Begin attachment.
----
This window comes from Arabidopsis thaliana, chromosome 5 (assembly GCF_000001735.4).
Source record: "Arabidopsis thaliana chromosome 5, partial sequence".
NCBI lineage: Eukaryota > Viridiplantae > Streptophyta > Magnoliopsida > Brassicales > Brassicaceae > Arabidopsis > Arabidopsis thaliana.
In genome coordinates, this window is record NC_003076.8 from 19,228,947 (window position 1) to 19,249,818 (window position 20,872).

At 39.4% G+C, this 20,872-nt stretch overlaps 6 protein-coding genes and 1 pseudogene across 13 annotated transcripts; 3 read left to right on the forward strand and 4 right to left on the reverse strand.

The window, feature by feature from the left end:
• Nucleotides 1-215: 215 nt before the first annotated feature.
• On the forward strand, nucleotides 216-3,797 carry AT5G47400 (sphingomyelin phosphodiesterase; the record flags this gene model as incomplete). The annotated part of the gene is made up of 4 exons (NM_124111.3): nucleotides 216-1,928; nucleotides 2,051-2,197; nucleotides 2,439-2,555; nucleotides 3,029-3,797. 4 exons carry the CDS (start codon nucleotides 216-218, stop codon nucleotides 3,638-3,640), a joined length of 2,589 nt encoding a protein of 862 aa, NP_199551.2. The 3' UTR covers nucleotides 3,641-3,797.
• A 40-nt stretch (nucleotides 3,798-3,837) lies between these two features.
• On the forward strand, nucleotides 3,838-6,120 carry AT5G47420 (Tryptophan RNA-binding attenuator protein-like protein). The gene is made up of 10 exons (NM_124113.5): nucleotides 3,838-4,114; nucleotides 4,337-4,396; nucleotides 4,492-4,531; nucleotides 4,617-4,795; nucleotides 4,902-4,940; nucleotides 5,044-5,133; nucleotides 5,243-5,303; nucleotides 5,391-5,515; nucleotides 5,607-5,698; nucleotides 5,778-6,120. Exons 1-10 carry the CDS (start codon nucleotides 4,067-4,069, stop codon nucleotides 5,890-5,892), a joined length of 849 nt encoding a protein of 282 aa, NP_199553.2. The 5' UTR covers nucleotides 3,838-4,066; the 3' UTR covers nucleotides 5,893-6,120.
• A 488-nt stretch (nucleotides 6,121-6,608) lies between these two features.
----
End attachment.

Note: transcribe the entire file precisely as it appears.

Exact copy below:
This window comes from Arabidopsis thaliana, chromosome 5 (assembly GCF_000001735.4).
Source record: "Arabidopsis thaliana chromosome 5, partial sequence".
NCBI lineage: Eukaryota > Viridiplantae > Streptophyta > Magnoliopsida > Brassicales > Brassicaceae > Arabidopsis > Arabidopsis thaliana.
In genome coordinates, this window is record NC_003076.8 from 19,228,947 (window position 1) to 19,249,818 (window position 20,872).

At 39.4% G+C, this 20,872-nt stretch overlaps 6 protein-coding genes and 1 pseudogene across 13 annotated transcripts; 3 read left to right on the forward strand and 4 right to left on the reverse strand.

The window, feature by feature from the left end:
• Nucleotides 1-215: 215 nt before the first annotated feature.
• On the forward strand, nucleotides 216-3,797 carry AT5G47400 (sphingomyelin phosphodiesterase; the record flags this gene model as incomplete). The annotated part of the gene is made up of 4 exons (NM_124111.3): nucleotides 216-1,928; nucleotides 2,051-2,197; nucleotides 2,439-2,555; nucleotides 3,029-3,797. 4 exons carry the CDS (start codon nucleotides 216-218, stop codon nucleotides 3,638-3,640), a joined length of 2,589 nt encoding a protein of 862 aa, NP_199551.2. The 3' UTR covers nucleotides 3,641-3,797.
• A 40-nt stretch (nucleotides 3,798-3,837) lies between these two features.
• On the forward strand, nucleotides 3,838-6,120 carry AT5G47420 (Tryptophan RNA-binding attenuator protein-like protein). The gene is made up of 10 exons (NM_124113.5): nucleotides 3,838-4,114; nucleotides 4,337-4,396; nucleotides 4,492-4,531; nucleotides 4,617-4,795; nucleotides 4,902-4,940; nucleotides 5,044-5,133; nucleotides 5,243-5,303; nucleotides 5,391-5,515; nucleotides 5,607-5,698; nucleotides 5,778-6,120. Exons 1-10 carry the CDS (start codon nucleotides 4,067-4,069, stop codon nucleotides 5,890-5,892), a joined length of 849 nt encoding a protein of 282 aa, NP_199553.2. The 5' UTR covers nucleotides 3,838-4,066; the 3' UTR covers nucleotides 5,893-6,120.
• A 488-nt stretch (nucleotides 6,121-6,608) lies between these two features.